Sun, 28 Jan 2018 17:20:20 PST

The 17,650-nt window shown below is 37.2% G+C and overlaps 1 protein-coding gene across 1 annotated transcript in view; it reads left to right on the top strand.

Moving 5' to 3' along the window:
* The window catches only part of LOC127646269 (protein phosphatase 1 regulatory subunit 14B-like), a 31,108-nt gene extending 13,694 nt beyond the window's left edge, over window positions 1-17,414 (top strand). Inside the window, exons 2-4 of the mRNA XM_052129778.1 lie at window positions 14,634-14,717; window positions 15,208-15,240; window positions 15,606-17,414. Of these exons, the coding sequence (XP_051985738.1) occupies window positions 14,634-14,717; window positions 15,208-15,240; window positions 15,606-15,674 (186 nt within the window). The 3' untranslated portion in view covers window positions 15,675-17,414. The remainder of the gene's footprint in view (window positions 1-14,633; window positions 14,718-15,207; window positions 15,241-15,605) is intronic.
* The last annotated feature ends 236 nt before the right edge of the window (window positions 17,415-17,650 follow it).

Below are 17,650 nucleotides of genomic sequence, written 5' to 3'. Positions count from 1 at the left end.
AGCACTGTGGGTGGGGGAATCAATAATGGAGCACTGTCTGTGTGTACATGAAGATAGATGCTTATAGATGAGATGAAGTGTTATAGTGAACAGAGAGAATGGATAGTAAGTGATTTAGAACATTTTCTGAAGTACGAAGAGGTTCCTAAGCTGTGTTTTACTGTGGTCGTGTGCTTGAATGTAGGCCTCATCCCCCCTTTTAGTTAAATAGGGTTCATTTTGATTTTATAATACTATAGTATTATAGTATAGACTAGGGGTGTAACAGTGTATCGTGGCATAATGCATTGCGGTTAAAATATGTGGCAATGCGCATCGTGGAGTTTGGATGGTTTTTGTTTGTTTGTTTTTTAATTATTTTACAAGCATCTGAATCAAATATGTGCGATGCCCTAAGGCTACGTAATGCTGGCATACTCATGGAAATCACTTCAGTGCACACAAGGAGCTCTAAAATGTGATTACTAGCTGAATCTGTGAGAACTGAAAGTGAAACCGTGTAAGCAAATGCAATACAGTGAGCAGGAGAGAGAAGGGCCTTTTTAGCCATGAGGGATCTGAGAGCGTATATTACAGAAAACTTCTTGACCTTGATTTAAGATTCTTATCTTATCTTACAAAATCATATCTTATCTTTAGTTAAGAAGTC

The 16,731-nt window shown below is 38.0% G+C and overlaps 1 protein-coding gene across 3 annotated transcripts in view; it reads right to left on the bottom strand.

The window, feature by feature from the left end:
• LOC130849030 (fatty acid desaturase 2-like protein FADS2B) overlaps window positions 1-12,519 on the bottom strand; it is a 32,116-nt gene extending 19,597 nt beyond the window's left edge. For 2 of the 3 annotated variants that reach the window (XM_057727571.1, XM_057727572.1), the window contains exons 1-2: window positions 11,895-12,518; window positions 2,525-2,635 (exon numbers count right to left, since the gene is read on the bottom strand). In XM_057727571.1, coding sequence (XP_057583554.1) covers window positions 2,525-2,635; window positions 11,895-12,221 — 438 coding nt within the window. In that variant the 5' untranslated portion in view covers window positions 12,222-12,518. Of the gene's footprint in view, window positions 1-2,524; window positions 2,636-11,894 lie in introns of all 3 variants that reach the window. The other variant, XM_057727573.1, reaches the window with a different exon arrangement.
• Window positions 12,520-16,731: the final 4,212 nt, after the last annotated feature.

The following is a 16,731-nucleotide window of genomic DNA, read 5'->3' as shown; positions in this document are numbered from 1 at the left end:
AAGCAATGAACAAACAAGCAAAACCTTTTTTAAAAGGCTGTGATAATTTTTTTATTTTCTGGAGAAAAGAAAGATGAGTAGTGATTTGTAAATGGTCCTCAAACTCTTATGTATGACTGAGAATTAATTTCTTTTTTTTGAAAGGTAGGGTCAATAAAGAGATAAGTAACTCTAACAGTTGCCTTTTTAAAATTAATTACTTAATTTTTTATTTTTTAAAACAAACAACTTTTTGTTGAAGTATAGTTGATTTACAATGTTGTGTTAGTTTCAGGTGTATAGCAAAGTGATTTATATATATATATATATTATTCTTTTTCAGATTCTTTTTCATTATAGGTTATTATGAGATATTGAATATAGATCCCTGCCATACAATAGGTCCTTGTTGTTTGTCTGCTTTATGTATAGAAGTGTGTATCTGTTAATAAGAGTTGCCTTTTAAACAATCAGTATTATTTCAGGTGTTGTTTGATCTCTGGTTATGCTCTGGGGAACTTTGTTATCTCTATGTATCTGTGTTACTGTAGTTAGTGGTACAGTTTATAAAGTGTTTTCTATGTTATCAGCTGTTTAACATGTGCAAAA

At the beginning of Jonathan Tolins' riotous one-man comic fantasy Buyer and Cellar, Brian McDonald, who plays struggling actor Alex More, produces a line from the hit song "The Way We Were": Memories light the corners of my mind He then proceeds to define for the audience the meaning of "corners." In addition to the obvious mathematical definition of a corner being a place where two perpendicular lines meet, it also references a "remote, secluded or secret place." This is the locale where Buyer and Cellar takes place. But it's not just any corner, it's the basement in the poshly decorated Malibu home owned by none other than the notoriously self-sequestered superstar Barbra Streisand. An inveterate shopper by nature, Streisand is unlike other voracious collectors, who hoard their acquisitions into stacks, files, boxes, display cases, or storage units. Instead, Streisand created a virtual shopping mall in her basement (modeled after the Winterthur Museum in Delaware), with individually themed rooms (an antique clothes boutique, a doll shop, etc.) set up so that she can relive her shopping experiences. This was all that Jonathan Tolins needed to create a funny, but bittersweet examination of one of the curses of being a celebrity, seen through the eyes of the fictional Alex, who takes on the job of shopkeeper and curator of Streisand's unique one-customer mall. Buyer and Cellar made its debut January 27 at the Rubicon Theatre Company, starring the inordinately talented McDonald, who also serves as the theater's artistic director. Buyer and Cellar is a unique play that is being staged less than an hour from where the real subterranean private shopping mall exists, and one can't help but wonder if Babs herself might suddenly show up in the audience, correcting elements of the production and/or storming out in a defiant huff. Streisand's mercurial eccentricities are well-known to the public. Her attention to detail is manifested in the meticulous decoration of her home, which was depicted in her book My Passion For Design, published in 2010. A copy of the book becomes a prop for McDonald, who tells Alex's story as a series of conversations, which he is re-playing for his boyfriend Barry, with Alex playing all the parts: Barry, Streisand's officious caretaker Sharon, actor James Brolin, and Streisand herself. Alex, we learn, was fired from his job as the "Mayor of Toontown" in Disneyland after getting into a tempestuous altercation with an eight-year-old. ("There's a reason they call it Mouseschwitz," he mutters.) He is thrilled when his agent lands him his next gig, as the private curator of La Streisand's ersatz mall. When he arrives at Streisand's secluded Malibu estate in his decrepit Jetta, he is greeted by Sharon and shown to the basement. Seeing all the costumes, movie memorabilia, and collectibles, he effuses, "It was thrilling!...for a minute" and then begins to recognize the bizarre position he has been put in. After days of dusting and polishing, the bored and confused Alex is shocked when Streisand herself descends the staircase to the cellar (signaled by pink lighting and the sound of a tinkling bell). Alex soon realizes he was chosen to play a part in a weird role-playing game in which Streisand wishes to re-create her shopping experiences as the two bargain over the purchase of an antique doll named Fifi. Ale[...]